The Aya Nagar Case Study

Delhi – the capital of India – is a city of villages!

Don’t believe it? Take a simple test. Next time you’re in Delhi, look around and count - 

Aya Nagar

How many Delhi bus/metro routes cross or end in stations with colourful  names like Kondli, Karkarduma, Khichripur, Kotla, Seelampur, Burari, Wazirabad, Timarpur, Badarpur, Jhilmil, Karawal, Badli, Begumpur, Narela, Pitampura, Sahibabad, Shakarpur, Adchini, Katwaria Saria, Ber Sarai… Aya Nagar ! Ancient “villages” all !!   

Aya Nagar - the last village in Delhi on the highway to Gurgaon -connecting the capital’s southernmost edge to the planned Cyber City of the future. 

Historically named as one of the 400 “villages” of Delhi, Aya Nagar figures today in a list of 1237  “unauthorized” settlements, prepared by the Delhi Government. The official story is that these are illegal, even criminal habitations where only the core village settlement remains to justify its name. All around, land has been sold in contravention of the Delhi Land Reform Act of 1955.

In Aya Nagar, it is true, the farms and grazing lands and forest ravines have gone. Bought up, not by the sarkari developers like DDA, or powerful commercial giants like DLF and Ansals but by poor migrants. Under the British, village habitations had been cordoned off to out-law and restrict their rebellious potential, after the violence of 1857. Now under independent India, the official revenue limit of lal dora (literally “red tape”) works conversely, to keep city villages free of any  governance  whatsoever!  So the landlords of AyaNagar lobby hard today to get the Lal Dora extended, so they can commercially do what they wish, with more and more “village” land!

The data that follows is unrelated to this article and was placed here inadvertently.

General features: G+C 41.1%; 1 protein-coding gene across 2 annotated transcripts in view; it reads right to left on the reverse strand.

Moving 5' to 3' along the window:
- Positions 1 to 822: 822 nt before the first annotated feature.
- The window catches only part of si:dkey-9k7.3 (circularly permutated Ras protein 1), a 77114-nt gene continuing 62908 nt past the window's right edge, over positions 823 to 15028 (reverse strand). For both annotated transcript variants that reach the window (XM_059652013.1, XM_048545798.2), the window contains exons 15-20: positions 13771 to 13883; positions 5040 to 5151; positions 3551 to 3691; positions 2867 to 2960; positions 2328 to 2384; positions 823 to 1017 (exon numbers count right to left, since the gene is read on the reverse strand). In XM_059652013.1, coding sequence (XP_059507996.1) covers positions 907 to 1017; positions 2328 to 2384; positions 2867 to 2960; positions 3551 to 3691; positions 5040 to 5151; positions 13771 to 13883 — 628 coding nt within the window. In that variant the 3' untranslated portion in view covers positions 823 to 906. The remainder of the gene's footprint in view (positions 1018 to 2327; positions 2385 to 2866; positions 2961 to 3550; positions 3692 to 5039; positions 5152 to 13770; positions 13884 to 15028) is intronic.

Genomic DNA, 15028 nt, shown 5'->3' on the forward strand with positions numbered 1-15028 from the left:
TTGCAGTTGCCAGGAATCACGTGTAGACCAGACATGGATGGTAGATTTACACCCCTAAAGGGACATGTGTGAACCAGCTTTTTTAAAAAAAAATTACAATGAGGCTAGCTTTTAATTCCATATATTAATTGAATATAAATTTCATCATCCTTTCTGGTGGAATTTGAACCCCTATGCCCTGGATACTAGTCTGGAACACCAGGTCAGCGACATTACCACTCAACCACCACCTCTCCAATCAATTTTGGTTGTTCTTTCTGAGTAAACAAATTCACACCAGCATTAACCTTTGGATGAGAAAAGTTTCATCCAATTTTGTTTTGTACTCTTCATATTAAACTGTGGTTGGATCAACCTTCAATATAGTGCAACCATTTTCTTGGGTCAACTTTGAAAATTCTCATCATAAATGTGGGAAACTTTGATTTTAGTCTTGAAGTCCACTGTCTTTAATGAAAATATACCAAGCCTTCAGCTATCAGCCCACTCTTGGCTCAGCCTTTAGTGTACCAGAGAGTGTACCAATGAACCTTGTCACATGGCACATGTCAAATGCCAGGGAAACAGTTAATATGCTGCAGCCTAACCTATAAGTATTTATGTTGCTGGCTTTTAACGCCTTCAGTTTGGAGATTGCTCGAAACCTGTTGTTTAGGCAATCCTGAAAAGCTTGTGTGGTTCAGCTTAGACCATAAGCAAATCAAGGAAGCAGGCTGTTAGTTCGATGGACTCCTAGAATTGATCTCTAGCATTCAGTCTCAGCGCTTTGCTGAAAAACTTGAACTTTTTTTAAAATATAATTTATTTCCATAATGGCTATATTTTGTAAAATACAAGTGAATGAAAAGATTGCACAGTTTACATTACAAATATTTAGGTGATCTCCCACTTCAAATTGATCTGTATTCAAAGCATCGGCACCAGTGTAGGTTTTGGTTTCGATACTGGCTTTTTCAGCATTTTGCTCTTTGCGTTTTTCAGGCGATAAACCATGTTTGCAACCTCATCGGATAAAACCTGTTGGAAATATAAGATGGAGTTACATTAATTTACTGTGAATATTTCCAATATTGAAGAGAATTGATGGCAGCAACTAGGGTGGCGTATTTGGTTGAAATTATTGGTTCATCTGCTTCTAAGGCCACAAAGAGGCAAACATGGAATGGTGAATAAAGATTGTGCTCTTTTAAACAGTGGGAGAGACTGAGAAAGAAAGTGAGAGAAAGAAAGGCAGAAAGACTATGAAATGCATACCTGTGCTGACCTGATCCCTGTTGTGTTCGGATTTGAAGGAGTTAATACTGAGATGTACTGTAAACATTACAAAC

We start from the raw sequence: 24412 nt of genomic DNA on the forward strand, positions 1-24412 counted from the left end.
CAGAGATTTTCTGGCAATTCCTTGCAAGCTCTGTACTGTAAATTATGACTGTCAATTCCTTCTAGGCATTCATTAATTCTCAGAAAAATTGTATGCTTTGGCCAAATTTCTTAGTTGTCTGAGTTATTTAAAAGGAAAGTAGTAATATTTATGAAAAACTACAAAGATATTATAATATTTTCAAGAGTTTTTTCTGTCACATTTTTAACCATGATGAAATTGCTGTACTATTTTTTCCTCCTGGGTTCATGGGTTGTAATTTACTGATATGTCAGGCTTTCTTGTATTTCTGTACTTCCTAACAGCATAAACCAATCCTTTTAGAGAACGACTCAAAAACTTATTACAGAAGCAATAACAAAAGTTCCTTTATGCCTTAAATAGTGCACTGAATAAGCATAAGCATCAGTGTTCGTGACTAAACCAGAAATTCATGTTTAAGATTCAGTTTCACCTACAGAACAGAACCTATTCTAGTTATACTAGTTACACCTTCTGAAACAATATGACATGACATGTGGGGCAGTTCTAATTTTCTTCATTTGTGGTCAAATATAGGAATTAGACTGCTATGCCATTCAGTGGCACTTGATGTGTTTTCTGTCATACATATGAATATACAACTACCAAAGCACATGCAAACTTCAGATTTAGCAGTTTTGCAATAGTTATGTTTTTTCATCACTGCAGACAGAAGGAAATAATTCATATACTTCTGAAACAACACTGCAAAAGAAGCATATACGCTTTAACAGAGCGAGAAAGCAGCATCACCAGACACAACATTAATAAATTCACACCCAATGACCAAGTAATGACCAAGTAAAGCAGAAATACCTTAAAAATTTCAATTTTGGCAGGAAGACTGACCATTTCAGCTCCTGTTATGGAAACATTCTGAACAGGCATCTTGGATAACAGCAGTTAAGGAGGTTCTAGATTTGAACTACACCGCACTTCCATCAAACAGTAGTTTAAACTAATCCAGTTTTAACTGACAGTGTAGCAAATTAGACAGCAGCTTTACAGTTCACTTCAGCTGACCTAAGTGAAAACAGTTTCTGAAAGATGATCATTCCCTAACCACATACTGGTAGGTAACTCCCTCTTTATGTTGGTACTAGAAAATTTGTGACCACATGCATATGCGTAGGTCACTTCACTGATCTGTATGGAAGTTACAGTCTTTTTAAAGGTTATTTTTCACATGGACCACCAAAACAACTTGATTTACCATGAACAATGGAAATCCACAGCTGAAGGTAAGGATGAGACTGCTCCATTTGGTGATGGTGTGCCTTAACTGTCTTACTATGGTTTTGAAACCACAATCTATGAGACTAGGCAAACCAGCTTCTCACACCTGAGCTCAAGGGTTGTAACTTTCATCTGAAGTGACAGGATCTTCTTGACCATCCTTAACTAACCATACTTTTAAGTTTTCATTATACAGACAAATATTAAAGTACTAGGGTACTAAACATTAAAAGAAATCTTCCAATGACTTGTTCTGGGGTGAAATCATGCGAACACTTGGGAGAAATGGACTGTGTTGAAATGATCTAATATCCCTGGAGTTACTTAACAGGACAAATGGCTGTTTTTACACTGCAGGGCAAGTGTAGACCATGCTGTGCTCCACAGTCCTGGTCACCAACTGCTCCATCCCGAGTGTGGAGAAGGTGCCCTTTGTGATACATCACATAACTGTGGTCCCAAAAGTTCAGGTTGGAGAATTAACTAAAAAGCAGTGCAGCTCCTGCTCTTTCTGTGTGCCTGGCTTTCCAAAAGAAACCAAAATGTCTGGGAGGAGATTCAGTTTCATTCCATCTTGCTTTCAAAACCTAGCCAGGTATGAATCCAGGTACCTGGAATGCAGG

Early on in the fifties, the Defence establishment had acquired large chunks of prime land. But today it is Aya Nagar village folk themselves who have turned property dealers and “urban developers” and transacted hundreds of quick land sales to build up housing colonies that are “unauthorized” on paper. 

Officially unrecognized, denied infrastructural services Aya Nagar remains defiant. An Outpost of Progress if ever there was one, the settlement’s capital value continues to escalate – Crazy but true! How? Why? Because it remains historic, organic “Delhi”, in the faceless new development of the National Capital Region (NCR). 

A gaping contradiction in terms, Aya Nagar, as a Delhi socialite remarked is a “bit too ethnic” a bit too real and on edge, for comfort. Its cultural diversity is almost too much to take, feeding as it does into land  conflicts, between buyers and sellers, landlords and tenants and between citizens and the state.  

The migrant settlers come from all over India – Orissa, Bihar, Tamil Nadu, Kerala. They now far outnumber the original inhabitants, the colourful Gujjars, deemed rebellious or “baagi” by the colonial government, their lands confiscated for their participation in the 1857 uprisings. Or simply because they were nomads, wandering gypsies, not to be trusted…? 

Purchased back at a price, Aya Nagar land is again up for sale! A growing number of buyers are middle class, well heeled professionals who either cant afford to live, or own office space, in Delhi.